A quest for the truth, letters of his wonderful life in America and a missing brother, this is what all about stands for Prashant Nair’s second film-Umrika. This Good Bye Lenin style ode to the white lie that sustains a family has an interesting premise, some strong performances and a screenplay that examines migration through the prism of a family drama.
Set in the backdrop of 1970, the film moves with Udai leaving his village for a better life in America and after Udai has left the village, people over there awaits for the news of his much improved life and what is not known to the villagers is a lie and the lie is also served to Udai’s mother by none other than Udai’s father who have kept this secret for long that his son had been missing, actually disappeared after leaving the village and his father was the one who has been sending fake letters to keep his mother happy.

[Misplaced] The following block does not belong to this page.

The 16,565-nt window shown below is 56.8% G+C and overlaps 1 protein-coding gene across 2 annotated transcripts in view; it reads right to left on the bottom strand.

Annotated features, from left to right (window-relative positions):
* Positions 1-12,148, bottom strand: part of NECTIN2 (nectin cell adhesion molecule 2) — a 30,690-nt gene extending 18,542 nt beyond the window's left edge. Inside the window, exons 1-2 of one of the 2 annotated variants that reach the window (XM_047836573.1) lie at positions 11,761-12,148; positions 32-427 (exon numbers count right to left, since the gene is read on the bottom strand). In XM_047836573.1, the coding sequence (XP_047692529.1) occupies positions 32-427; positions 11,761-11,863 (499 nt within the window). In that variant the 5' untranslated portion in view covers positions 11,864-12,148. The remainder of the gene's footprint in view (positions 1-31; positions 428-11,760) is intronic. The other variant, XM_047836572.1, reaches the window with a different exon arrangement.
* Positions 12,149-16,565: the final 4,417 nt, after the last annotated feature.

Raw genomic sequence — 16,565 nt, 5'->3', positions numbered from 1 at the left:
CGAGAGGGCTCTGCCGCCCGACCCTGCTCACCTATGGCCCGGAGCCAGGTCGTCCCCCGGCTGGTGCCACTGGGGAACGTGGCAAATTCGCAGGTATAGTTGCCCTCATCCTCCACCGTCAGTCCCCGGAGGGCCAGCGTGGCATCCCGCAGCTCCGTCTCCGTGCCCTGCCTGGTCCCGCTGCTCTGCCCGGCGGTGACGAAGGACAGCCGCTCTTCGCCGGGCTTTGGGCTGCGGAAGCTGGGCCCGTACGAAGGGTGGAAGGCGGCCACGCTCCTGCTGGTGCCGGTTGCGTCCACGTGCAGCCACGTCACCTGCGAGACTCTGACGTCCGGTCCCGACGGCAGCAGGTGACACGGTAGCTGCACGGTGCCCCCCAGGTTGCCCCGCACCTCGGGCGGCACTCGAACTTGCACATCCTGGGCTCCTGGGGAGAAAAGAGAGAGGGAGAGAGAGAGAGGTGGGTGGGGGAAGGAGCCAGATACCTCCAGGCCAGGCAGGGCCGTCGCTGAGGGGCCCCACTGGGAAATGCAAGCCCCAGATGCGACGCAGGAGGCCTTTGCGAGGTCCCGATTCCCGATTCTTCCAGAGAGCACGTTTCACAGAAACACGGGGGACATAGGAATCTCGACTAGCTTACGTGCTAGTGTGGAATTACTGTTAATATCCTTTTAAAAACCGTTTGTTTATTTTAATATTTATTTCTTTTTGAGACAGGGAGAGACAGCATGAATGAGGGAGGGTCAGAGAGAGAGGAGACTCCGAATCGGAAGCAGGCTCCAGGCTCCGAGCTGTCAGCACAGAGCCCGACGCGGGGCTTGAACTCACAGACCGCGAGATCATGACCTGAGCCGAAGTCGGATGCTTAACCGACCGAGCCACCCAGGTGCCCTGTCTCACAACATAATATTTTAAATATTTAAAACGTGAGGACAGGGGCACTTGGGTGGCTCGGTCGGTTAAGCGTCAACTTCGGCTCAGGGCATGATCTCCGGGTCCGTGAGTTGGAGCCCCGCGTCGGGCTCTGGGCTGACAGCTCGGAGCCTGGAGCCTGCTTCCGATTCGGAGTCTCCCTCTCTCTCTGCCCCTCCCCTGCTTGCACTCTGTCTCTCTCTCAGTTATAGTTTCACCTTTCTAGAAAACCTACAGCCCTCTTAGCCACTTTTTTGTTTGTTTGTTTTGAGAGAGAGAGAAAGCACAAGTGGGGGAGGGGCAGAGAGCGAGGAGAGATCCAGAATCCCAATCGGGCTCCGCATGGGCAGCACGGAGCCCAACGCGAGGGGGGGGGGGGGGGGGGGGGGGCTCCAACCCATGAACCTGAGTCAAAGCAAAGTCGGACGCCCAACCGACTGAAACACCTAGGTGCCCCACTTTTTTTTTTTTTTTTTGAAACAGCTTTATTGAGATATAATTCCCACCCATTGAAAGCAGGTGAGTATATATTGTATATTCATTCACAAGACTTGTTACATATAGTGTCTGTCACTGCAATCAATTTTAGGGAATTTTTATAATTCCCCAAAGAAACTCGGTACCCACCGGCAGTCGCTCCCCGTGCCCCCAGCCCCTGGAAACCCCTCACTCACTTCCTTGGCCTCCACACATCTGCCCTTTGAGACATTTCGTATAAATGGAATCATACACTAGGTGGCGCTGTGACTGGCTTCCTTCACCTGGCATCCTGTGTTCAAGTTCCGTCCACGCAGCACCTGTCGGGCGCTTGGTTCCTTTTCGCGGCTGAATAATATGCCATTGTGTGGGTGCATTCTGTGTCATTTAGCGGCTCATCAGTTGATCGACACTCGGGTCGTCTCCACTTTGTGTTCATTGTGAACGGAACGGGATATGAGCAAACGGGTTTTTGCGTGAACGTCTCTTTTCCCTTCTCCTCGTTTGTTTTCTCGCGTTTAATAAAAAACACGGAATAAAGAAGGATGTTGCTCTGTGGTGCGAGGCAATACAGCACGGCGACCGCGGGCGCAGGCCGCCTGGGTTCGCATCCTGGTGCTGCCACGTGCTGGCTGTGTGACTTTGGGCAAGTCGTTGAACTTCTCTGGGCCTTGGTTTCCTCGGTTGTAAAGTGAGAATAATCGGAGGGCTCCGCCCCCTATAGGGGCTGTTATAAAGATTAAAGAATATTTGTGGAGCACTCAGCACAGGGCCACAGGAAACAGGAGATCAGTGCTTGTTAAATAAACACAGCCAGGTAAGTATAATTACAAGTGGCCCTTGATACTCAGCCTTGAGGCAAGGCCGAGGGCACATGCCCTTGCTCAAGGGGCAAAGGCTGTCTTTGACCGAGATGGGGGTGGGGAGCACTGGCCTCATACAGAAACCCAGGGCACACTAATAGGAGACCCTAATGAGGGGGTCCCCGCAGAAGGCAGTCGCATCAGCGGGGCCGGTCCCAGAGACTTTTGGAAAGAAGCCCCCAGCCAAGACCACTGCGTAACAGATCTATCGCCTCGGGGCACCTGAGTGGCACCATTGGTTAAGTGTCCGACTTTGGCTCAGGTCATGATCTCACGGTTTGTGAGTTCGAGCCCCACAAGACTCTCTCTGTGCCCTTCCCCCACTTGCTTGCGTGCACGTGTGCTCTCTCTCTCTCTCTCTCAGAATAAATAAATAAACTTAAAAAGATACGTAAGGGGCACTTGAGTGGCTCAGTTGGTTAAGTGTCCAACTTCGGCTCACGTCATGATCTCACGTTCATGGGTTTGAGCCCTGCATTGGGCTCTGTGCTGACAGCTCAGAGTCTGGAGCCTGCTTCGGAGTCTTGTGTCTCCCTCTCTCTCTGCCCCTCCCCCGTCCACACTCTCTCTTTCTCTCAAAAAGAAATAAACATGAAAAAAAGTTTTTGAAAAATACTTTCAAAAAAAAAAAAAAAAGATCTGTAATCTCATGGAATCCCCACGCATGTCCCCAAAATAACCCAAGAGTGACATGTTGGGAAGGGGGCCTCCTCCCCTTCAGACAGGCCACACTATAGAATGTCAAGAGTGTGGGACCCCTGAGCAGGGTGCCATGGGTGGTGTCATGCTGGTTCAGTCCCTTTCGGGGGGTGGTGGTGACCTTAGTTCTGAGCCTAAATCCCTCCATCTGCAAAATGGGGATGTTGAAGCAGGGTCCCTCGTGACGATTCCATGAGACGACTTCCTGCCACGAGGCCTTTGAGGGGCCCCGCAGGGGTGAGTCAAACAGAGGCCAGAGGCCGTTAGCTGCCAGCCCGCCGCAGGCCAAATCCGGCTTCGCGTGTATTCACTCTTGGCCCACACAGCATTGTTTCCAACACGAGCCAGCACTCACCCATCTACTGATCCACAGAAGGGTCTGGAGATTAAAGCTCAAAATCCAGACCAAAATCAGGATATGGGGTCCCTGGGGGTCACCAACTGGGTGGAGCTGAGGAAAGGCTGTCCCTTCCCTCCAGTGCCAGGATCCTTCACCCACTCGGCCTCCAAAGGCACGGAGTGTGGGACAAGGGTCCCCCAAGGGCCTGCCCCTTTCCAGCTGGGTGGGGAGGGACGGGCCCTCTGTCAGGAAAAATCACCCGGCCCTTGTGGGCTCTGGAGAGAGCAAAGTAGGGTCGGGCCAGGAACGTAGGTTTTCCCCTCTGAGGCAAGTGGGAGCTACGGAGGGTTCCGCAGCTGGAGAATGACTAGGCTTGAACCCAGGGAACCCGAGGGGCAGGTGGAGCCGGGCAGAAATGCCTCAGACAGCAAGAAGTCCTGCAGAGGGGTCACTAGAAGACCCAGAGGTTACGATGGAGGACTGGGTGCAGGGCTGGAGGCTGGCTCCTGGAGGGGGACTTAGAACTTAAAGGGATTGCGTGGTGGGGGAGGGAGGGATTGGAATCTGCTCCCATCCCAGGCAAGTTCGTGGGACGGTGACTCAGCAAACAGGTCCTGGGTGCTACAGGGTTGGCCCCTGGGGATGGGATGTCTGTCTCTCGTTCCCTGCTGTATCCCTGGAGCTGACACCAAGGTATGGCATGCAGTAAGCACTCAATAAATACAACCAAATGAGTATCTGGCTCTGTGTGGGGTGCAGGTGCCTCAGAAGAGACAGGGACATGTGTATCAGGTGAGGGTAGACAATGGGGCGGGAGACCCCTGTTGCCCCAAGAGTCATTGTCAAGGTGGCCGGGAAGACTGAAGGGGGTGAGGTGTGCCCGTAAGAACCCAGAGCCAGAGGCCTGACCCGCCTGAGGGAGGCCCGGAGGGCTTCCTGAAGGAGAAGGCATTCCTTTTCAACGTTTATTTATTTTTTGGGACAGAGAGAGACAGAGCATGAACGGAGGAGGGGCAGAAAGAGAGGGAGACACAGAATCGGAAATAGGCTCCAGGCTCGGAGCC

Udai’s younger brother, Ramakant suspecting of the fake letters sets out to find his missing brother and through a tout, he meets a trafficker who hold clues to Udai’s fate and many years later the story unfolds through the passage of time marked by playing Hindi film tunes and news broadcasts from the appropriate period.
In the mid of the story, Ramakant moved to Mumbai to try to find as what had actually happened to his brother where he learns about a gang of criminals involved in smuggling migrants out of the country.
Umrika is punctuated by moments of humor, many of them connected with the ironic contrasts of the music, movies on video and news clips of Reagan-era America with Mumbai. Umrika is a bleak story of young people who aspire to better lives and are torn from the families they want to help.
Ramakant is played by Suraj Sharma, the star of Life of Pi. Udai played by Prateik. Smita Tambe has portrayed the character of Udai’s mother and Pramod Pathak plays Udai’s father.
Umrika won the coveted Audience Award at the 2015 Sundance Film Festival, spotlights the yearning of people in the Third World for the West. The film gives a glimpse into the harsh reality of the crime-ridden industry that brings migrants across the world, and often cuts them off from their families forever.
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